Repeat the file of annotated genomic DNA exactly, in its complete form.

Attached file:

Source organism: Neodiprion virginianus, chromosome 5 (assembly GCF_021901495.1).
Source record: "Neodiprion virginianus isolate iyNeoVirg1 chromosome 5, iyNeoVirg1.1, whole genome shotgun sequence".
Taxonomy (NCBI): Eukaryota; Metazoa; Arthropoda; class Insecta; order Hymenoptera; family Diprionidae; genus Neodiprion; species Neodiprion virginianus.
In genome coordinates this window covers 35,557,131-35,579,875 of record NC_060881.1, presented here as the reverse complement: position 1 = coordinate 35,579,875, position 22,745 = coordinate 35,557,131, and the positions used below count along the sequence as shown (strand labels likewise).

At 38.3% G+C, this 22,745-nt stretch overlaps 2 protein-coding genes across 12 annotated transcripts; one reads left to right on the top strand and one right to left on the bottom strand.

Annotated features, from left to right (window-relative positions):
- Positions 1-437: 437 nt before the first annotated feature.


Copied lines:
Source organism: Neodiprion virginianus, chromosome 5 (assembly GCF_021901495.1).
Source record: "Neodiprion virginianus isolate iyNeoVirg1 chromosome 5, iyNeoVirg1.1, whole genome shotgun sequence".
Taxonomy (NCBI): Eukaryota; Metazoa; Arthropoda; class Insecta; order Hymenoptera; family Diprionidae; genus Neodiprion; species Neodiprion virginianus.
In genome coordinates this window covers 35,557,131-35,579,875 of record NC_060881.1, presented here as the reverse complement: position 1 = coordinate 35,579,875, position 22,745 = coordinate 35,557,131, and the positions used below count along the sequence as shown (strand labels likewise).

At 38.3% G+C, this 22,745-nt stretch overlaps 2 protein-coding genes across 12 annotated transcripts; one reads left to right on the top strand and one right to left on the bottom strand.

Annotated features, from left to right (window-relative positions):
- Positions 1-437: 437 nt before the first annotated feature.